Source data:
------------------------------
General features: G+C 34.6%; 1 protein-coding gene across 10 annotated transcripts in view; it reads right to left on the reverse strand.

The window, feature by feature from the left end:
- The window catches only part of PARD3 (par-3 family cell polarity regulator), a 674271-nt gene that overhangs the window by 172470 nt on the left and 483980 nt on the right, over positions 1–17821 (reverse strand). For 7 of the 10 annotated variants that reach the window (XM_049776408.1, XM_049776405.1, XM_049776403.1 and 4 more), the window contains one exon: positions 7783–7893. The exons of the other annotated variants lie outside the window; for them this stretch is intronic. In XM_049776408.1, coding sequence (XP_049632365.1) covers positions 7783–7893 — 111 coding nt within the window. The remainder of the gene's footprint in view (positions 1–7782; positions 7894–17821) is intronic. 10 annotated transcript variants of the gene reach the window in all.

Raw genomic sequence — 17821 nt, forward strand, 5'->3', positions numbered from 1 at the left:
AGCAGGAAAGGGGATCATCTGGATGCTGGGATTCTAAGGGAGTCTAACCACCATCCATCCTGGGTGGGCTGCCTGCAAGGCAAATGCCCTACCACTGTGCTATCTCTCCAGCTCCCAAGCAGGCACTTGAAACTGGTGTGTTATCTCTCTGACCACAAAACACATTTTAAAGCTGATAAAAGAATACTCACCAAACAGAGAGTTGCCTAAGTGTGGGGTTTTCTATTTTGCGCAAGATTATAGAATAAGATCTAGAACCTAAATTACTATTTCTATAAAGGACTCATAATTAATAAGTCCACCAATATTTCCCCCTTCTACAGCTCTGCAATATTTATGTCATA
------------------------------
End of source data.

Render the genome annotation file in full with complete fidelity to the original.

General features: G+C 34.6%; 1 protein-coding gene across 10 annotated transcripts in view; it reads right to left on the reverse strand.

The window, feature by feature from the left end:
- The window catches only part of PARD3 (par-3 family cell polarity regulator), a 674271-nt gene that overhangs the window by 172470 nt on the left and 483980 nt on the right, over positions 1–17821 (reverse strand). For 7 of the 10 annotated variants that reach the window (XM_049776408.1, XM_049776405.1, XM_049776403.1 and 4 more), the window contains one exon: positions 7783–7893. The exons of the other annotated variants lie outside the window; for them this stretch is intronic. In XM_049776408.1, coding sequence (XP_049632365.1) covers positions 7783–7893 — 111 coding nt within the window. The remainder of the gene's footprint in view (positions 1–7782; positions 7894–17821) is intronic. 10 annotated transcript variants of the gene reach the window in all.

Raw genomic sequence — 17821 nt, forward strand, 5'->3', positions numbered from 1 at the left:
AGCAGGAAAGGGGATCATCTGGATGCTGGGATTCTAAGGGAGTCTAACCACCATCCATCCTGGGTGGGCTGCCTGCAAGGCAAATGCCCTACCACTGTGCTATCTCTCCAGCTCCCAAGCAGGCACTTGAAACTGGTGTGTTATCTCTCTGACCACAAAACACATTTTAAAGCTGATAAAAGAATACTCACCAAACAGAGAGTTGCCTAAGTGTGGGGTTTTCTATTTTGCGCAAGATTATAGAATAAGATCTAGAACCTAAATTACTATTTCTATAAAGGACTCATAATTAATAAGTCCACCAATATTTCCCCCTTCTACAGCTCTGCAATATTTATGTCATA